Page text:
Friday, April 29, 2005


One of the privileges of being American is that we can remember what we want about what we've done any damn way we like. Revisionism and self-delusion are Constitutional rights. Funhouse mirrors flatter us. American history exists solely to let us off whatever hook we're currently caught on.

Not long ago, while visiting a local relative, a college-age female friend of the relative's daughter went off on a mystical rant about America, none of it fact-based, her eyes misting as she spoke of the Archangel Gabriel guiding Ronald Reagan's hand to free the slaves, or something like that. It was all mush. She then stood up and declared, "And that's why I'm a history major! Because I love America!"

Out of courtesy to our host, I suppressed the urge to engage the young woman in a real historical discussion, just to get a sense of how much she really knew. But I did feel kind of sick. Was this typical of most college students? I doubted it, but then, living in a college town, I've overheard some pretty stupid conversations between students who somehow got into one of the nation's leading universities. Having not gone to college myself, there may be academic subtleties I've missed. But more often than not, I'm reminded of that wonderful scene in "Good Will Hunting" where Matt Damon's Will takes apart some Harvard asshole in a bar, reminding him that "you dropped a hundred and fifty grand on an education you coulda' picked up for a dollar fifty in late charges at the Public Library."

Still, it's not really those young students' fault, not when the mainstream culture encourages and rewards historical amnesia and selective memory. For example, I'm certain that in order to get a writing job at USA Today, you must at least hold a Bachelor's Degree, probably in journalism. And when you are assigned to report on, say, the 30th anniversary of the US pulling out of Vietnam, you must stick to a very worn, comforting script, as Steven Komarow did in today's edition.

Reading this piece, one would not get the idea that the US, over a 13-year period, pounded and ripped apart Vietnam in every imaginable -- and in some cases, unimaginable -- way, slaughtering millions, maiming tens of thousands, then expanding this aggression to Cambodia and Laos, that latter of which, in the Plain of Jars, remains an active minefield, thanks to the millions of cluster bomblets (courtesy of Honeywell) dropped there. You wouldn't remotely sense that the US assault on Vietnam was one of the 20th century's bloodiest and most destructive wars.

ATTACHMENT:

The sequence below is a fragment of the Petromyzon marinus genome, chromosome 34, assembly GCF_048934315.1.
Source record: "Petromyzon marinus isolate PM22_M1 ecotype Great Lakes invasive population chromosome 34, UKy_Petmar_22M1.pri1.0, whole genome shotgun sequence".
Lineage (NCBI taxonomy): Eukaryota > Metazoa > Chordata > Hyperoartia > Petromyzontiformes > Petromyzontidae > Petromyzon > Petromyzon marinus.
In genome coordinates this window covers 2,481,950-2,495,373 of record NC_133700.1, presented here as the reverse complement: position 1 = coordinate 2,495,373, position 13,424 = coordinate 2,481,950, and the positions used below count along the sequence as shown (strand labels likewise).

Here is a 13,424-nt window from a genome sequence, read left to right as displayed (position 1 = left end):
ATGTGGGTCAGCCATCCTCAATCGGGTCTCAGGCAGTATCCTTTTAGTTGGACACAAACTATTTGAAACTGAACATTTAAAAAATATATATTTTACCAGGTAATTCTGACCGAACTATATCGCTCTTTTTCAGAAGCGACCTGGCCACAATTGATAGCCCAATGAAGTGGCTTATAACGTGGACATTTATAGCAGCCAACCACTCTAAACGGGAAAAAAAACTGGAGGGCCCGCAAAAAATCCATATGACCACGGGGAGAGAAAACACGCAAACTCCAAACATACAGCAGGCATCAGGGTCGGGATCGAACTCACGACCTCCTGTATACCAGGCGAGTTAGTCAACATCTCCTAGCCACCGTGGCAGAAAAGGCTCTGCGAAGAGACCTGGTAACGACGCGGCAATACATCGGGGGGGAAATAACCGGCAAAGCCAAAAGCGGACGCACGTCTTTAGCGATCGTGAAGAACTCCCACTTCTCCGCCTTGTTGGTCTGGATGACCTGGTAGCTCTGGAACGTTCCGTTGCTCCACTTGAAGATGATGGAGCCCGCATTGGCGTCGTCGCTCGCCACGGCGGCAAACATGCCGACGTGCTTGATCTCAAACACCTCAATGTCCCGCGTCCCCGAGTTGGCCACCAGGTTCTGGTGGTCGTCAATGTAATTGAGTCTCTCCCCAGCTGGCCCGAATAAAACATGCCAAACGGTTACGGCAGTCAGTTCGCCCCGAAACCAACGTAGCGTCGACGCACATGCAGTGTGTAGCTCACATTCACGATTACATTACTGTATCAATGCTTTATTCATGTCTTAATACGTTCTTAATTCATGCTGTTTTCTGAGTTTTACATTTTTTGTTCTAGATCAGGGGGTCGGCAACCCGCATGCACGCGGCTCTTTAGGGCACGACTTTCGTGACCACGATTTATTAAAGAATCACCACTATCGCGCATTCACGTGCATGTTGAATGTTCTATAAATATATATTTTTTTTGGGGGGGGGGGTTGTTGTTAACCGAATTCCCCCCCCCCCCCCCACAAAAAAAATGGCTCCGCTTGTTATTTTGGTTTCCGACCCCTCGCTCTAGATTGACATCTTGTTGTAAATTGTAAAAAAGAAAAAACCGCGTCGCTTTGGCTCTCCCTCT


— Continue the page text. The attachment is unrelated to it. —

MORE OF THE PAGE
What we get instead are sanitized remembrances from a limited group of witnesses. There's no mention of the antiwar movement, nor a nod to antiwar Vietnam vets who came away from that nightmare with rather darker tales to tell. Not even a take from those Vietnamese who resisted our attack (and who, surviving the hell-on-Earth we created in their country, are remarkably forgiving of us). Nothing of the kind is allowed in Komarow's piece. Instead, we're handed the standard story about how our motives were pure but sometimes purity of heart is not enough, etc. That the "real" lesson of Vietnam is that when we do choose to attack another country, we must do it quickly and efficiently -- kill fast, then leave ASAP. Well, if that's the "real" lesson, then we haven't learned dick, if Iraq is any indication.

So it goes. In retrospect, I was probably too harsh in my assessment of that young history major mentioned above. Given our national inability to face the most basic facts about our conduct in Southeast Asia, she should prosper as a historian.